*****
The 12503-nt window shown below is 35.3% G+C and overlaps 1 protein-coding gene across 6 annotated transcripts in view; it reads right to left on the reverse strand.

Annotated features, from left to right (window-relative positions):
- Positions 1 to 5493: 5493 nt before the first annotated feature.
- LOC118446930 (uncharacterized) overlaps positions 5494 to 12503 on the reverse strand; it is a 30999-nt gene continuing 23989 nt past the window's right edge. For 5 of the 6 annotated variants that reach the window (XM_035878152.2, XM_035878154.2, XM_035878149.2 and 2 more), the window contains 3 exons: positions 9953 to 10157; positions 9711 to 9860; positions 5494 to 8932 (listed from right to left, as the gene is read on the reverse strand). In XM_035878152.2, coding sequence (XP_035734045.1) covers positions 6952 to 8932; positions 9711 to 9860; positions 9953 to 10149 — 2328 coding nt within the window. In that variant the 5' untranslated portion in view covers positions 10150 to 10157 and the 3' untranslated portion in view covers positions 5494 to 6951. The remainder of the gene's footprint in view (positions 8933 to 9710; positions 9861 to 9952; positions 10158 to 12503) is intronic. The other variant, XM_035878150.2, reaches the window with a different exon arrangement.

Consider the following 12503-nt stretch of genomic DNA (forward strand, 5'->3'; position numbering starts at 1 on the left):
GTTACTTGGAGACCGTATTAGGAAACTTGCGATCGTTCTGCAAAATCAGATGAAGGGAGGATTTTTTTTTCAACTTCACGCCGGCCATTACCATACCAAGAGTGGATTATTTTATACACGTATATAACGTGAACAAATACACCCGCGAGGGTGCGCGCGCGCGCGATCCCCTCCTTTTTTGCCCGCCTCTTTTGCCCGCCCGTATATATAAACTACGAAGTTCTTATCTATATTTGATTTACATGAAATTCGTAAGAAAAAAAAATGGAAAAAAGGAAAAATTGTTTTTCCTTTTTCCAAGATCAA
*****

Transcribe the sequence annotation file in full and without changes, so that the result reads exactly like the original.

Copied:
The 12503-nt window shown below is 35.3% G+C and overlaps 1 protein-coding gene across 6 annotated transcripts in view; it reads right to left on the reverse strand.

Annotated features, from left to right (window-relative positions):
- Positions 1 to 5493: 5493 nt before the first annotated feature.
- LOC118446930 (uncharacterized) overlaps positions 5494 to 12503 on the reverse strand; it is a 30999-nt gene continuing 23989 nt past the window's right edge. For 5 of the 6 annotated variants that reach the window (XM_035878152.2, XM_035878154.2, XM_035878149.2 and 2 more), the window contains 3 exons: positions 9953 to 10157; positions 9711 to 9860; positions 5494 to 8932 (listed from right to left, as the gene is read on the reverse strand). In XM_035878152.2, coding sequence (XP_035734045.1) covers positions 6952 to 8932; positions 9711 to 9860; positions 9953 to 10149 — 2328 coding nt within the window. In that variant the 5' untranslated portion in view covers positions 10150 to 10157 and the 3' untranslated portion in view covers positions 5494 to 6951. The remainder of the gene's footprint in view (positions 8933 to 9710; positions 9861 to 9952; positions 10158 to 12503) is intronic. The other variant, XM_035878150.2, reaches the window with a different exon arrangement.

Consider the following 12503-nt stretch of genomic DNA (forward strand, 5'->3'; position numbering starts at 1 on the left):
GTTACTTGGAGACCGTATTAGGAAACTTGCGATCGTTCTGCAAAATCAGATGAAGGGAGGATTTTTTTTTCAACTTCACGCCGGCCATTACCATACCAAGAGTGGATTATTTTATACACGTATATAACGTGAACAAATACACCCGCGAGGGTGCGCGCGCGCGCGATCCCCTCCTTTTTTGCCCGCCTCTTTTGCCCGCCCGTATATATAAACTACGAAGTTCTTATCTATATTTGATTTACATGAAATTCGTAAGAAAAAAAAATGGAAAAAAGGAAAAATTGTTTTTCCTTTTTCCAAGATCAA